Published On: Tue, Jul 6th, 2021

COMMENTARY: What we hold sacred

 

By ROBERT JUMPER

One Feather Editor

 

First off, we are not discussing traditional or culturally held values, so you may put down the torches and tar. Not in the historical sense anyway. Our elders and ancestors had the wisdom to pass those down to us in language and stories so that we don’t have to go there. The only thing I ever heard about our understanding of Cherokee traditional history was to be careful when reading or studying accounts of non-Indian documenters who interviewed the Cherokee people back in the day. This admonition came from an elder who told me that the Cherokee people were great pranksters and quite capable of making up stories to tell outsiders just for the kick of seeing those same outsiders tell some Indian fiction for truth. So, some of the tales of the Cherokee coming from folks like Timberlake and Mooney might need to be taken with a grain of salt. Things are not always what they seem.

We just finished up the Tribal Council and School Board debates for the 2021 Eastern Band of Cherokee Indians election cycle. The candidate turnout was extraordinary with 82 percent of the Tribal Council candidates showing up for debate and 100 percent of the School Board candidates in attendance. On behalf of the One Feather, I want to thank each candidate that took the time to meet with us to share their vision for our people and our kids.

While I am at it, a big thanks to the EBCI Communications Division and Cherokee Central Schools for their amazing work on the debates. The debates could not be done and communicated to you without their selfless work. Election after election for over a decade, we have worked together to get the candidates in front of you to answer your questions and let you see and hear those who will be potentially representing you for the next two years in the case of Tribal Council and four years with regards to the school board candidates.

Based on the issues that are currently facing the Tribe, the One Feather asks the community a question each week. We get your answers. Some are funny and whimsical. Some are inappropriate. Some are letting off steam. Some are trying to convince others to think their way. And some are genuinely trying to share their thoughts on the particular issue before them. In addition, we are continually interviewing tribal members, tribal leaders, programs, and businesses on the Boundary to get insight into the central issues affecting tribal members. It is part of a journalist’s job to take notice and record. So, when election season rolls around, we take all of those stories and survey questions into account when we are considering the questions to be posed to the candidates. We also give the community additional opportunities to provide direct input on the questions.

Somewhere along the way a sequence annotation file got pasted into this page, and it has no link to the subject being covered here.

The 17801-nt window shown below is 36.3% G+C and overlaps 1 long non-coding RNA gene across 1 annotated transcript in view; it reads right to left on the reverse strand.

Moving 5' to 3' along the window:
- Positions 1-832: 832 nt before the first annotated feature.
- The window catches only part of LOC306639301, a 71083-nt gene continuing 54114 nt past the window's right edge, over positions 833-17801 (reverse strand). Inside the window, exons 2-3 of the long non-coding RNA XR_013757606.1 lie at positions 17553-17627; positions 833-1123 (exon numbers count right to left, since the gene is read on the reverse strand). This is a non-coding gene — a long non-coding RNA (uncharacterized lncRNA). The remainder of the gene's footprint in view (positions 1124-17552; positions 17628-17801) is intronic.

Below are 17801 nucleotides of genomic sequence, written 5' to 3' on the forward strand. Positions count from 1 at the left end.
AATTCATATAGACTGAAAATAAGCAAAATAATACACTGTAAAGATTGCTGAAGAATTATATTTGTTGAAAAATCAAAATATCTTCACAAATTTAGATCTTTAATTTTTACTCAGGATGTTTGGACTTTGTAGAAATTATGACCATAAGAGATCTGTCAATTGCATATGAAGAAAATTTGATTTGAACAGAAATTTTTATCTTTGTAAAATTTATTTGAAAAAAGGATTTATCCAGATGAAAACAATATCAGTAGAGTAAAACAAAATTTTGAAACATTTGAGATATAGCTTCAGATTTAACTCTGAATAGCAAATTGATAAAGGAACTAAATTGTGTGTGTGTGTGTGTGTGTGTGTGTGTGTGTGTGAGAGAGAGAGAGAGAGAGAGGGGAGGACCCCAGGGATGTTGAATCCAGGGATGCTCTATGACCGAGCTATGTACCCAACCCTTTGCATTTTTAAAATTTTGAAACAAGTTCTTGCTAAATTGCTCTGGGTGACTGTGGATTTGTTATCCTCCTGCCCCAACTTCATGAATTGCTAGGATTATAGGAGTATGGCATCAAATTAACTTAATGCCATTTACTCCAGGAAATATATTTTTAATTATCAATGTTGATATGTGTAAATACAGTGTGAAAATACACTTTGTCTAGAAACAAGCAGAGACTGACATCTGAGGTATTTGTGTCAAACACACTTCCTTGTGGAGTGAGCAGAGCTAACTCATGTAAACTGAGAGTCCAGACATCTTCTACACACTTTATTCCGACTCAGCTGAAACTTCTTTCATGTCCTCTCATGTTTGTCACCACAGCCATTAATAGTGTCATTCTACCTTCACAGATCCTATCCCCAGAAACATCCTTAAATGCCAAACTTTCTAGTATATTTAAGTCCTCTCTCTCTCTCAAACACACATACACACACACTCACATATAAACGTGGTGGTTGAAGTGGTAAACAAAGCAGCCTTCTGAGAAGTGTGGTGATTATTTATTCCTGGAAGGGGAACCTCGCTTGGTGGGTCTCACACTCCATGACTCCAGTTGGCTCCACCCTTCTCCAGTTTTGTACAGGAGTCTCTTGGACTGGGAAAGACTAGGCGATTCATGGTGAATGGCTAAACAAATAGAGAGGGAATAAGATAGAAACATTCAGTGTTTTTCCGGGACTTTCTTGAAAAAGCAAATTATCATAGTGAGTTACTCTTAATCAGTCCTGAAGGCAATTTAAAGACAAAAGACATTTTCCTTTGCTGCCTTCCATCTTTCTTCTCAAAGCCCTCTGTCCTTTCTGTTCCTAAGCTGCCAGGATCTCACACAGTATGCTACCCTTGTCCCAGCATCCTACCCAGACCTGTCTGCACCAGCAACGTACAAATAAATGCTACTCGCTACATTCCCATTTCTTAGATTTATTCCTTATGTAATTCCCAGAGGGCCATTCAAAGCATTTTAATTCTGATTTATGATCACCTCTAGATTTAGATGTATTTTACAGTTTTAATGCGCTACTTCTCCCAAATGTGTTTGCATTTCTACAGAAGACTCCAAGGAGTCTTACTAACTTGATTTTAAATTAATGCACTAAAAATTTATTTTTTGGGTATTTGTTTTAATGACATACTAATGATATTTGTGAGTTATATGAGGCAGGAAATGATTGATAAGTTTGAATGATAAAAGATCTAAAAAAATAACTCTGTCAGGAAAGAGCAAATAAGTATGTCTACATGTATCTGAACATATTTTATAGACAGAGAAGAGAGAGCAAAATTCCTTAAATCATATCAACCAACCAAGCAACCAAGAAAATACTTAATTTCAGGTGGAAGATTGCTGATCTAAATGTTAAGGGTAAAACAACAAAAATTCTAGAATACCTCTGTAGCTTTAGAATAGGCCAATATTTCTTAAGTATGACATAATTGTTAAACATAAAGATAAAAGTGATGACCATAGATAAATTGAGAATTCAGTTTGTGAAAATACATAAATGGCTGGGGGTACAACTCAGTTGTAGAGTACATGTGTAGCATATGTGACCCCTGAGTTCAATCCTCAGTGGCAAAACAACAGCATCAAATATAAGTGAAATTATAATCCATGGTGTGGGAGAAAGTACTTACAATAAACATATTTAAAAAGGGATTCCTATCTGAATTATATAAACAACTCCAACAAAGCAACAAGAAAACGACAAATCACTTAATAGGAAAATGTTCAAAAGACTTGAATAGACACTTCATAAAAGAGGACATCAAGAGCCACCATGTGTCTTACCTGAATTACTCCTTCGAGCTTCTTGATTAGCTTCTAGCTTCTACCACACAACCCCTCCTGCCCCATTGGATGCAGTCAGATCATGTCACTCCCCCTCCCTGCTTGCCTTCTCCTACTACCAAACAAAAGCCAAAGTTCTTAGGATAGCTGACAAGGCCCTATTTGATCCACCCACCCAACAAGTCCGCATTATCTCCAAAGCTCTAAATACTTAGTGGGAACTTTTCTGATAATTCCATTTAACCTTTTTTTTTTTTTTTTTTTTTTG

The number of candidates is one of the factors that will affect the length of a debate session. For example, the largest single debate involved all the school board candidates, which was the most candidates on stage at one time during the series. Questioning continued for approximately three hours. On the other hand, some of the Tribal Council candidate debates involved just two candidates and lasted less than an hour. Some candidates prepared responses (all of the candidates received the first twelve questions in advance) that used their full allotment of time while others did not, also affecting the total time. Some may have thought the sessions should have been shorter, but we felt that the community needed to see as much of their candidates as possible. While the debates are an opportunity for the candidates to promote themselves and their agendas, the goal of each debate is to provide the community and voters as much information about the individual candidates as possible.

Some may have felt that we focused on the negative during the debates, as we did ask questions about service providers, services, and lack of services in places like the hospital and school. It is important to keep in mind that we will be expecting our Tribal Council and School Board to address the real and perceived efficiencies and deficiencies within our government and institutions. Getting the information that the community needs to make an informed decision may mean that questions about things that we may individually hold sacred must be asked.

It doesn’t mean that anyone is against the government or the institutions. Even the best of governments and the best of institutions have room for growth and improvement. In fact, one of the ways we can make improvements to both is to elect leaders who will be equipped and competent enough to do so.

There are a total of seven debates in the 2021 series. One for each Tribal Council community and one for all the School Board candidates. They are available for viewing at www.ebci.com, on Facebook on our page and on EBCI Communications Divisions page. I recommend all of the debates for concerned citizens of the Eastern Band of Cherokee Indians. The best way to assess a story is to hear and see it firsthand. As at least one candidate said, as Cherokee people, we have a tradition of taking care of each other. Electing our leaders is one way we do that. It is one of the things we hold sacred.

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